George Edwin Taylor, American HeroHistorians/History
Certainly the oldest and most inconvenient question asked of an historian—at whatever level—is either “Does History repeat itself?” or “Why should I have to read this?” Those are heady questions, and I do not suppose that I can answer either in 1000 words or less. I know for certain that I cannot answer them to your satisfaction. In a recent interview with Wisconsin Public Radio (WPR), I was asked both of those questions, and I nearly had cardiac arrest. I knew that both were coming sometime in the hour, but I was not in a mood to play that game. The answers are simple— “Of course history does not repeat itself” and “It is up to you whether you read it or not, you shouldn’t need a reason.” Of course, none of us give those answers—for we are talking “bread and butter” issues here.
The occasion for the WPR interview was the publication of the biography of George Edwin Taylor, who was the first African American standard-bearer of a nation political party for the office of president of the United States. Somehow, Taylor’s story and his intriguing journey from urchin on the streets of Alton, IL and La Crosse, WI to his run for the presidency in 1904 had been lost in the dustbin of history, as were (and still are) those of many persons who might have served as heroes, had we only known of them.
On the surface, there was a bit of repeat in his story. He was born on August 4, he was 47 years old at the time of his run for the presidency, was raised by someone other than his biological parents, attended a private academy, was a gifted speaker, and rose from relative obscurity to national prominence within a decade. Taylor shared each of those attributes with Barack Obama.
But that was about as far as history repeated itself. Taylor’s run for the presidency was made within a racial party—the National Negro Liberty Party—which claimed to represent black interests but which lacked a single newspaper endorsement, despite the fact that there were more than fifty black newspapers in 1904. Taylor knew he could not win that election, but he was willing to fight for principles. He knew that the country that had given his race its freedom was then in the process of retreating from its promise of equality and was entering and accepting a phase of segregation and separation. His was a suicidal mission by whatever measure. And he experienced the political death that others had promised.
There was more to Taylor’s story, however, than merely his failed campaign for the presidency, but it was a truly dismal campaign. His party had initially endorsed Theodore Roosevelt as its candidate, only to reverse itself a day later and nominate a newspaper editor who—they then discovered—had failed to pay a fine in an earlier plea-bargain arrangement and who was rearrested on a warrant. The party then turned to Taylor, who at that moment was the president of the National Negro Democratic League, the Negro Bureau in the National Democratic Party. Taylor was stepping down from that post, and he was disillusioned and ready to try something different. The new party promised to put three hundred speakers on the stump on his behalf and to guarantee that his party and name would appear on the ballot of each state. None of that happened.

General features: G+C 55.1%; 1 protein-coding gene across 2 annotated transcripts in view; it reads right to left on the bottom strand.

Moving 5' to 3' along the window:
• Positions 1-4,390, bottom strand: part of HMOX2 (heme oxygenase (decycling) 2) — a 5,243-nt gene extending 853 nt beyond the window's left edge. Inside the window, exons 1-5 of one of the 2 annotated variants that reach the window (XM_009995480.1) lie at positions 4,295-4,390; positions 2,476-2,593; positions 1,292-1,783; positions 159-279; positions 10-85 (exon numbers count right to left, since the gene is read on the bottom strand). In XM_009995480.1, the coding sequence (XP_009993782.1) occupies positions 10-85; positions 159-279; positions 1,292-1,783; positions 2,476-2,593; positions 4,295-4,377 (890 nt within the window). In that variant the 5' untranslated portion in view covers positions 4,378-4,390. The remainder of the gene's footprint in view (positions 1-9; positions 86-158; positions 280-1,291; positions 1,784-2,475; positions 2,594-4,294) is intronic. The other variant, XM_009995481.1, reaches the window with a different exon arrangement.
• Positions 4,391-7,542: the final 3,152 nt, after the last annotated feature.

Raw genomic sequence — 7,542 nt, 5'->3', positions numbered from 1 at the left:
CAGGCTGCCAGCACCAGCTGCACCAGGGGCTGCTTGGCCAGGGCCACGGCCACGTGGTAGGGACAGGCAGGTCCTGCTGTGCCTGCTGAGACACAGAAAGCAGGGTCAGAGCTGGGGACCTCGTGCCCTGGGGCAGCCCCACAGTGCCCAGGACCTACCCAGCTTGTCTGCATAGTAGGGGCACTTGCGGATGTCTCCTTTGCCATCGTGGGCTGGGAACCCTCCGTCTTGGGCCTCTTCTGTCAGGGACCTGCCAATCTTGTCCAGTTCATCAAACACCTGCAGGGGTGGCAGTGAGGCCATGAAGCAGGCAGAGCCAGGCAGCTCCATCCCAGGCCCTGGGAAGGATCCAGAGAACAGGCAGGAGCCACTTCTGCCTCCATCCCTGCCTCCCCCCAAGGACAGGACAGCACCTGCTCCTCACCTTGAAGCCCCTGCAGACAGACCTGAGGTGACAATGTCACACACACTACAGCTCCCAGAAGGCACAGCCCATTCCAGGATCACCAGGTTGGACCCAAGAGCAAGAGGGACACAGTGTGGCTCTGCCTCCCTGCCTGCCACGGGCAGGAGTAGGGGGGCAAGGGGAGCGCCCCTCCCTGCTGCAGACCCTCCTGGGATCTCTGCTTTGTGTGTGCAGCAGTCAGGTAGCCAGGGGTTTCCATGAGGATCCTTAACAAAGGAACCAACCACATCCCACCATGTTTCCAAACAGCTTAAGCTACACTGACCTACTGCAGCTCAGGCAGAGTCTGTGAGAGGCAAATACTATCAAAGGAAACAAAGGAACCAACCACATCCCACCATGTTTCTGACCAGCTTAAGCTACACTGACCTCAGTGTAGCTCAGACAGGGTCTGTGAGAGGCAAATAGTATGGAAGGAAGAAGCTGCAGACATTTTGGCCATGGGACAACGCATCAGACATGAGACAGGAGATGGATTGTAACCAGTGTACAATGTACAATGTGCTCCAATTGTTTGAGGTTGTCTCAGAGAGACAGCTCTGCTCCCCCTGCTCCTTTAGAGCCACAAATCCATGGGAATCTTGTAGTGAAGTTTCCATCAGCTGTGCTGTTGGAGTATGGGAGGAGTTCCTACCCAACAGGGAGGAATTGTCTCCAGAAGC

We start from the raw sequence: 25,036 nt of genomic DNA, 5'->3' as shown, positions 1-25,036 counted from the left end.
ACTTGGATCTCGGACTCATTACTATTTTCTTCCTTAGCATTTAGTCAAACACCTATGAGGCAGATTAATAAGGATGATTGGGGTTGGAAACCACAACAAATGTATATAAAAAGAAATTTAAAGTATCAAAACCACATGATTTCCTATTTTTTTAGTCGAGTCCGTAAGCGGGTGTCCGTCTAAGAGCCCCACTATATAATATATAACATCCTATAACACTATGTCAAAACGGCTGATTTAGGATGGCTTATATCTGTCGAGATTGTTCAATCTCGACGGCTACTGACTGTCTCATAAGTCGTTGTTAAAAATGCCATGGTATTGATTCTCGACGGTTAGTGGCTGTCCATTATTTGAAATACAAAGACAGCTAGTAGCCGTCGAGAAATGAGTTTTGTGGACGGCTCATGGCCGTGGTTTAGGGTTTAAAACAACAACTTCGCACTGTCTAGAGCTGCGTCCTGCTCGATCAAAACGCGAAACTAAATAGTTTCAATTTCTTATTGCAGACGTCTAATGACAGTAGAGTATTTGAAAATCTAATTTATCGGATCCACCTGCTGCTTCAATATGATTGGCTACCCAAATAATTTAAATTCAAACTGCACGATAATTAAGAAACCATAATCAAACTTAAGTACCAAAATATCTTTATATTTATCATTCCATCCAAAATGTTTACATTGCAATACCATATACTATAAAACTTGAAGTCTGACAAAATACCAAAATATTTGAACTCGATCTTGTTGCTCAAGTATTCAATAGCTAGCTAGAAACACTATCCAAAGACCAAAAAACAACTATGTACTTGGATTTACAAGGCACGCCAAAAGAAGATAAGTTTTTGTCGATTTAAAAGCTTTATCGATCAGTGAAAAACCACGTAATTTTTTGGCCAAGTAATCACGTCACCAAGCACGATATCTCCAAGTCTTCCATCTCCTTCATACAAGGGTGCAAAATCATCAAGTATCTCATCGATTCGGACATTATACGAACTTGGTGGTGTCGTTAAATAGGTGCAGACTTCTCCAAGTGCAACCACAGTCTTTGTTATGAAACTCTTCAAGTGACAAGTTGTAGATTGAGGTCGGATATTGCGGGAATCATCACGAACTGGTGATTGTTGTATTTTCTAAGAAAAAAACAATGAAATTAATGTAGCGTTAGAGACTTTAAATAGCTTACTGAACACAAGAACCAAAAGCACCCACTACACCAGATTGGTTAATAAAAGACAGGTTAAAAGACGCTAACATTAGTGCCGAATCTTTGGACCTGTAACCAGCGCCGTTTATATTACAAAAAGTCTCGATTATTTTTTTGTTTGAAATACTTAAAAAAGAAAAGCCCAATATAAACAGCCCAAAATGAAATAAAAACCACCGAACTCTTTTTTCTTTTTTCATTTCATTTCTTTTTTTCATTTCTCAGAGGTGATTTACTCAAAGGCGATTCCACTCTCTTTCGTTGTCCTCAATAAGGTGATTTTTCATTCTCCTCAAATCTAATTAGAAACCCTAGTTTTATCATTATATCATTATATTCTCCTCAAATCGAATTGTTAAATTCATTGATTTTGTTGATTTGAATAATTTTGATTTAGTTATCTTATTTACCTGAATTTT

So the questions remain. Of course, history doesn’t repeat itself, but sometimes patterns form in the past that tell us about the fundamental character of a people or a nation. My wife—the sociologist—is interested in patterns, and she tells me that she is looking for trends and not rules. Maybe we historians are too focused on rules. I surely hope that I am not seeing a pattern.
Taylor lived through a remarkable period in black history. His was a time when African Americans were viewed as inferior, but it was nevertheless possible for him to achieve a level of accomplishment in Wisconsin that was unique. But he also was coming of age when Reconstruction was ending in the South, and the country was moving away from the promise of integration and equality. By the time of his run for the presidency, the country was in the midst of a full-scale retreat from civil rights. And the country—at least its white-dominated part—was studying the “Negro Problem” to discover the reasons for black inferiority and white supremacy. Blacks were about to enter a dark age in American history, and Taylor’s run for the presidency was the last gasp of that part of black America that dated from the Civil War. He shared the stage with Frederick Douglass and Booker T. Washington, but he was of a different class from W.E.B. Du Bois who was about to seize the reins of black America. He was a black populist while Du Bois was interested only in a talented vanguard that would dominate and lead a black renaissance.
So why study or read about Taylor? I am convinced that everyone needs heroes. At three score and thirteen, I still want them. Our heroes need not necessarily be successful. Jim Thorpe was one of my early heroes, but his victories were largely ignored. I would put Taylor in the same category. He achieved great things and ought to be recognized for his accomplishments, but he also let idealism and principles rule his action when there was no chance that either would obtain success. But I also cannot but repeat here the answer I gave to WPR when they asked that question. I answered, simply, that Taylor interested me and that I had followed the story until I got to the end of it. If others enjoy it and find meaning in it, I will be pleased. But I also am sure that someone—if they find my version fascinating enough—will find a reason to give more time to an aspect of Taylor’s life that I chose to minimize. That is what we do as historians. We investigate and chose and write. That is our job.
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